The founding leaders instilled tolerance in political discourse, a trait that sets Botswana miles apart from the rest of most African countries.  Today the relationship between politicians from the ruling party and the opposition is one between opponents and not enemies.   In fact Masire believed that every Motswana has the potential to be President of the Republic of Botswana.

Another feature of pre-independence Africa was the existence of independent ethnic groups. In a few African countries political conflicts were a result of divided nations along ethnic lines. It is against this background that Masire and the founding leaders of Botswana prioritized National Unity as one of the key national principles. Everything they pursued was meant to promote unity.  Hence Setswana was introduced as a national language at the exclusion of other languages to unite the people of Botswana.  Whether this was a wise move in the context of promotion of mother tongue as a medium of instruction is a debate for another day.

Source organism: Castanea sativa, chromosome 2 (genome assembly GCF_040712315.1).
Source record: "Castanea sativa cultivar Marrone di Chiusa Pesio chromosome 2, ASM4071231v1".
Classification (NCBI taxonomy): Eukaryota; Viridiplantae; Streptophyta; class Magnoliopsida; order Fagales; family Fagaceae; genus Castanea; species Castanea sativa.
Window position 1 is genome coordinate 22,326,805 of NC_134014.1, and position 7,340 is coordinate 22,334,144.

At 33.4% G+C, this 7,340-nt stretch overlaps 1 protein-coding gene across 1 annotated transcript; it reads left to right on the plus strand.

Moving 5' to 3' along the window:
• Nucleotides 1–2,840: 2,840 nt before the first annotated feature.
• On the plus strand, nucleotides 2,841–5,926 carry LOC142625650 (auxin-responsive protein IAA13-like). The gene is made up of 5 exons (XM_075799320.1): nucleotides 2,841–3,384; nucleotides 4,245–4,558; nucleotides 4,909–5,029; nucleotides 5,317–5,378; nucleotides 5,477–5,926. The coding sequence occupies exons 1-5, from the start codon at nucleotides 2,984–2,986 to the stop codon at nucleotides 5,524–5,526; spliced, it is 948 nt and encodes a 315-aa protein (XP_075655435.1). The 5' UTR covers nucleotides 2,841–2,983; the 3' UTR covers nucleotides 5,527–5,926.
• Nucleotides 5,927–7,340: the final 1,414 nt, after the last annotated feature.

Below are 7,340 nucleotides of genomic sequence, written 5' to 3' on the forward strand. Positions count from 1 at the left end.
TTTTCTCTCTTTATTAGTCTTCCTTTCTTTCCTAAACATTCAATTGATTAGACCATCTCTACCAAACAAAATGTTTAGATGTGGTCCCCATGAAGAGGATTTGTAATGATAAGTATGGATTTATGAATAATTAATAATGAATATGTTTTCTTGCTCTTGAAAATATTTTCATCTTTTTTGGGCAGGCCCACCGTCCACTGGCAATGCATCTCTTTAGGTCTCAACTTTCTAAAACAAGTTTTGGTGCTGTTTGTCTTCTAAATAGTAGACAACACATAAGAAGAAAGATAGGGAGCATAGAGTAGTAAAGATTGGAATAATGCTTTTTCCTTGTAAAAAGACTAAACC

During the early days of Botswana another strategy used to unite the country was to strike a balance between the North and South. The result of this was that when a President comes from the North the position of Vice President should be occupied by someone from the South. Seretse Khama who originated from the North was deputized by Rre Masire from the South. When Masire became the Head of State in 1980 his Vice President was Lenyeletse Seretse from the North.


Another issue that divided some African countries often resulting in civil wars was ethnically biased distribution of national resources. For this reason the founding fathers decided that all natural resources and mineral rights belonged to the state to be shared equitably. Whether this has been satisfactorily accomplished is a matter for another time.